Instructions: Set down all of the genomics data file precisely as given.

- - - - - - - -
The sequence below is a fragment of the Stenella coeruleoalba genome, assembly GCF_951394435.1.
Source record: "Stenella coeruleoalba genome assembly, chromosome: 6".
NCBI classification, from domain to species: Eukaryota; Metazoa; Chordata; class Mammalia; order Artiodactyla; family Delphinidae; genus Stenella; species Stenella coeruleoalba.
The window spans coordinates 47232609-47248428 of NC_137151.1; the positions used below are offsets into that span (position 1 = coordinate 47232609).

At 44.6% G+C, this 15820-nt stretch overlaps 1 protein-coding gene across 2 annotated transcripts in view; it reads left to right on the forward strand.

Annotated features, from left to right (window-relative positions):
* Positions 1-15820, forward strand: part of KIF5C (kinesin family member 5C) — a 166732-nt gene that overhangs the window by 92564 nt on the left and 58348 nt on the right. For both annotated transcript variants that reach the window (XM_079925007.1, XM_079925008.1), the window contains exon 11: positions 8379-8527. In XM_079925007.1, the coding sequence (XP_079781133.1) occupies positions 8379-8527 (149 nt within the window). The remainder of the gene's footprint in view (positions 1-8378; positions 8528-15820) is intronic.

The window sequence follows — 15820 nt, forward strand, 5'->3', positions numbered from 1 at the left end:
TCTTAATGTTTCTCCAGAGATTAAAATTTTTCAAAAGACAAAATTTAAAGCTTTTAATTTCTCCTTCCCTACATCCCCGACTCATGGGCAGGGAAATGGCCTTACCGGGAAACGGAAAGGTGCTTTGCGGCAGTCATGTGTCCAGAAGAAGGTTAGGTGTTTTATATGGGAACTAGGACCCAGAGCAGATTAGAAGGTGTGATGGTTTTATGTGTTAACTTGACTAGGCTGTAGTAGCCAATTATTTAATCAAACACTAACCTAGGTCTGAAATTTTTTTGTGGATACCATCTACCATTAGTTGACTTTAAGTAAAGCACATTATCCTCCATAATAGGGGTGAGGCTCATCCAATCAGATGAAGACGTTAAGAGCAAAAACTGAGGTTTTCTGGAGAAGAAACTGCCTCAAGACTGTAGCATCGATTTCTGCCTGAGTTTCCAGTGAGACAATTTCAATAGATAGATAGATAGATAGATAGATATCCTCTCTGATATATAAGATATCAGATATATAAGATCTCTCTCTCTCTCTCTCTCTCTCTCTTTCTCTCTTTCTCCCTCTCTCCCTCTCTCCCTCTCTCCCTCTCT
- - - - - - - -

The sequence below is a fragment of the Stenella coeruleoalba genome, assembly GCF_951394435.1.
Source record: "Stenella coeruleoalba genome assembly, chromosome: 6".
NCBI classification, from domain to species: Eukaryota; Metazoa; Chordata; class Mammalia; order Artiodactyla; family Delphinidae; genus Stenella; species Stenella coeruleoalba.
The window spans coordinates 47232609-47248428 of NC_137151.1; the positions used below are offsets into that span (position 1 = coordinate 47232609).

At 44.6% G+C, this 15820-nt stretch overlaps 1 protein-coding gene across 2 annotated transcripts in view; it reads left to right on the forward strand.

Annotated features, from left to right (window-relative positions):
* Positions 1-15820, forward strand: part of KIF5C (kinesin family member 5C) — a 166732-nt gene that overhangs the window by 92564 nt on the left and 58348 nt on the right. For both annotated transcript variants that reach the window (XM_079925007.1, XM_079925008.1), the window contains exon 11: positions 8379-8527. In XM_079925007.1, the coding sequence (XP_079781133.1) occupies positions 8379-8527 (149 nt within the window). The remainder of the gene's footprint in view (positions 1-8378; positions 8528-15820) is intronic.

The window sequence follows — 15820 nt, forward strand, 5'->3', positions numbered from 1 at the left end:
TCTTAATGTTTCTCCAGAGATTAAAATTTTTCAAAAGACAAAATTTAAAGCTTTTAATTTCTCCTTCCCTACATCCCCGACTCATGGGCAGGGAAATGGCCTTACCGGGAAACGGAAAGGTGCTTTGCGGCAGTCATGTGTCCAGAAGAAGGTTAGGTGTTTTATATGGGAACTAGGACCCAGAGCAGATTAGAAGGTGTGATGGTTTTATGTGTTAACTTGACTAGGCTGTAGTAGCCAATTATTTAATCAAACACTAACCTAGGTCTGAAATTTTTTTGTGGATACCATCTACCATTAGTTGACTTTAAGTAAAGCACATTATCCTCCATAATAGGGGTGAGGCTCATCCAATCAGATGAAGACGTTAAGAGCAAAAACTGAGGTTTTCTGGAGAAGAAACTGCCTCAAGACTGTAGCATCGATTTCTGCCTGAGTTTCCAGTGAGACAATTTCAATAGATAGATAGATAGATAGATAGATATCCTCTCTGATATATAAGATATCAGATATATAAGATCTCTCTCTCTCTCTCTCTCTCTCTCTTTCTCTCTTTCTCCCTCTCTCCCTCTCTCCCTCTCTCCCTCTCT